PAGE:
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Abstract

Globally, gender based violence effects one out of every three women. Recently, the alarming rise in reported cases of domestic violence in Qatar has led to a national call to find an effective way to deal with the issue. This paper documents the efforts of a group of Qatar University students to do just that: draft legislation to criminalize domestic violence. The research project involves eight Qatar University male and female undergraduate students from five different countries (Bahrain, Pakistan, Egypt, Nigeria and Qatar), and three faculty members from different countries (Palestine, Egypt and Saudi Arabia).

In order to determine the status of current societal and legal protection provided to victims of domestic violence, interviews were conducted with law enforcement authorities, judges, religious scholars/leaders, medical professionals and victims of domestic violence themselves. After analyzing the interviews, along with the official documentation provided by institutions (such as hospitals, police departments, and shelters) systematic weaknesses and legal loopholes were identified. A benchmarking of legislation in the Arab and Muslim world was then conducted in order to come up with a conceptual framework for a comprehensive protection system for female victims of domestic violence in Qatar.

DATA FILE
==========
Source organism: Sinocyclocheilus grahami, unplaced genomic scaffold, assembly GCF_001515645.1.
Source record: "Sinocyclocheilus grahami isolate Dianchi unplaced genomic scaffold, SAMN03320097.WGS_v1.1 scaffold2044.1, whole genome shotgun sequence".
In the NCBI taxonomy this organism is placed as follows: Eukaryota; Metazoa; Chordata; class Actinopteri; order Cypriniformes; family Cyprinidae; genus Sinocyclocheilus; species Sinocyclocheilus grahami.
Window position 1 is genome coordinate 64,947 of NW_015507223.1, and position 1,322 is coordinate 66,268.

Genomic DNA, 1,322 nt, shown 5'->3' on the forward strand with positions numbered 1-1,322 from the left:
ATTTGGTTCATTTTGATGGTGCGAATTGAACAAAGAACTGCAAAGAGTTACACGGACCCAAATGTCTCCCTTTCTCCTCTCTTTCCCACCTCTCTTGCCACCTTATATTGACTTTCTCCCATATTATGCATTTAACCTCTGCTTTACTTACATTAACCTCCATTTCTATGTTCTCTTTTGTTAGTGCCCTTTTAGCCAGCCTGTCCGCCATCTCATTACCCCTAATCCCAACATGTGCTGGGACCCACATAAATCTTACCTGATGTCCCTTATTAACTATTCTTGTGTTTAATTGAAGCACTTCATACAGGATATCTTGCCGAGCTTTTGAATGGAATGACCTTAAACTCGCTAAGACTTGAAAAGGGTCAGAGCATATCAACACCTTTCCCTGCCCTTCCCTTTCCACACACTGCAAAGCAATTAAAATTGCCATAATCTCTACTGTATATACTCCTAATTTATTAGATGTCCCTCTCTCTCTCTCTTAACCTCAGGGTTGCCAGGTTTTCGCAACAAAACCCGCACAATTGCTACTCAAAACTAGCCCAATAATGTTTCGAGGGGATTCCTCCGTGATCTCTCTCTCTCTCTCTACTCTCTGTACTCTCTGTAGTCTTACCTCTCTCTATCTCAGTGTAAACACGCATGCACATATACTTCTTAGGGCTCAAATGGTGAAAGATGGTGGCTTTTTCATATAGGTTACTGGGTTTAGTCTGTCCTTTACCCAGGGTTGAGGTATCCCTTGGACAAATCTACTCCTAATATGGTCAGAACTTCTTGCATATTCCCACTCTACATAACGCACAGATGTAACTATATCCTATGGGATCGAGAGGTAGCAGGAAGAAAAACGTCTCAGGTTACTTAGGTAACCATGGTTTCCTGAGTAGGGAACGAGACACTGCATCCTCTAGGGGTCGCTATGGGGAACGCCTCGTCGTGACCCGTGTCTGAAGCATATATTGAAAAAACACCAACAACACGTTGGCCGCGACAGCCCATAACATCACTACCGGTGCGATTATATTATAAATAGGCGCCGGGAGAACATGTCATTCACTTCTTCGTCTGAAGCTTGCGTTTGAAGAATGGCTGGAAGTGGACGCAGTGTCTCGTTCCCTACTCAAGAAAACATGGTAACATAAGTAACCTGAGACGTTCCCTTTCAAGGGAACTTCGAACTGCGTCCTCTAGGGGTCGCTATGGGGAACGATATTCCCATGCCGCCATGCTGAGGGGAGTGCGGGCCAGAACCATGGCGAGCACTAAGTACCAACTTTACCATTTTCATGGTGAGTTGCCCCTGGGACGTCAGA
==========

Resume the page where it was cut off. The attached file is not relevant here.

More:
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/content/papers/10.5339/qfarc.2016.HBSP3330
2016-03-21
2020-09-25
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